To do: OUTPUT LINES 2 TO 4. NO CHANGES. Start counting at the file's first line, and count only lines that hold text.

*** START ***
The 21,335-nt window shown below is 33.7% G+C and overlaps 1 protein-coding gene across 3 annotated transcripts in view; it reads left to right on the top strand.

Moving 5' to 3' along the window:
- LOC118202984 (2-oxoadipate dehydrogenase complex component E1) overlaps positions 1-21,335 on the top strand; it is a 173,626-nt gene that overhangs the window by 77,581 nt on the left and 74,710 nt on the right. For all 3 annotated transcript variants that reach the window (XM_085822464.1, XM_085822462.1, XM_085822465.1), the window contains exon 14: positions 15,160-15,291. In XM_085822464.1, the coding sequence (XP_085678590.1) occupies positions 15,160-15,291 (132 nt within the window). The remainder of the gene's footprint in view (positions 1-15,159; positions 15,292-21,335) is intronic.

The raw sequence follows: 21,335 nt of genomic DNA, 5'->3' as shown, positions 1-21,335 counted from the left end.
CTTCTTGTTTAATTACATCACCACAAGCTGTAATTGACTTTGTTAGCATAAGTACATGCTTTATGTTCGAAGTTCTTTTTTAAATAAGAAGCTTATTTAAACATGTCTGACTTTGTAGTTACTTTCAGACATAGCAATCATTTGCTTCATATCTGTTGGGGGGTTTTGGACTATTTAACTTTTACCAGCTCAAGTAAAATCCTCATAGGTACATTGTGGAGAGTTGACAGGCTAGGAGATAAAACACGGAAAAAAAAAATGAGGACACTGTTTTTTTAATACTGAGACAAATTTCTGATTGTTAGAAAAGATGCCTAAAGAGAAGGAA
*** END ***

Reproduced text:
Moving 5' to 3' along the window:
- LOC118202984 (2-oxoadipate dehydrogenase complex component E1) overlaps positions 1-21,335 on the top strand; it is a 173,626-nt gene that overhangs the window by 77,581 nt on the left and 74,710 nt on the right. For all 3 annotated transcript variants that reach the window (XM_085822464.1, XM_085822462.1, XM_085822465.1), the window contains exon 14: positions 15,160-15,291. In XM_085822464.1, the coding sequence (XP_085678590.1) occupies positions 15,160-15,291 (132 nt within the window). The remainder of the gene's footprint in view (positions 1-15,159; positions 15,292-21,335) is intronic.

The raw sequence follows: 21,335 nt of genomic DNA, 5'->3' as shown, positions 1-21,335 counted from the left end.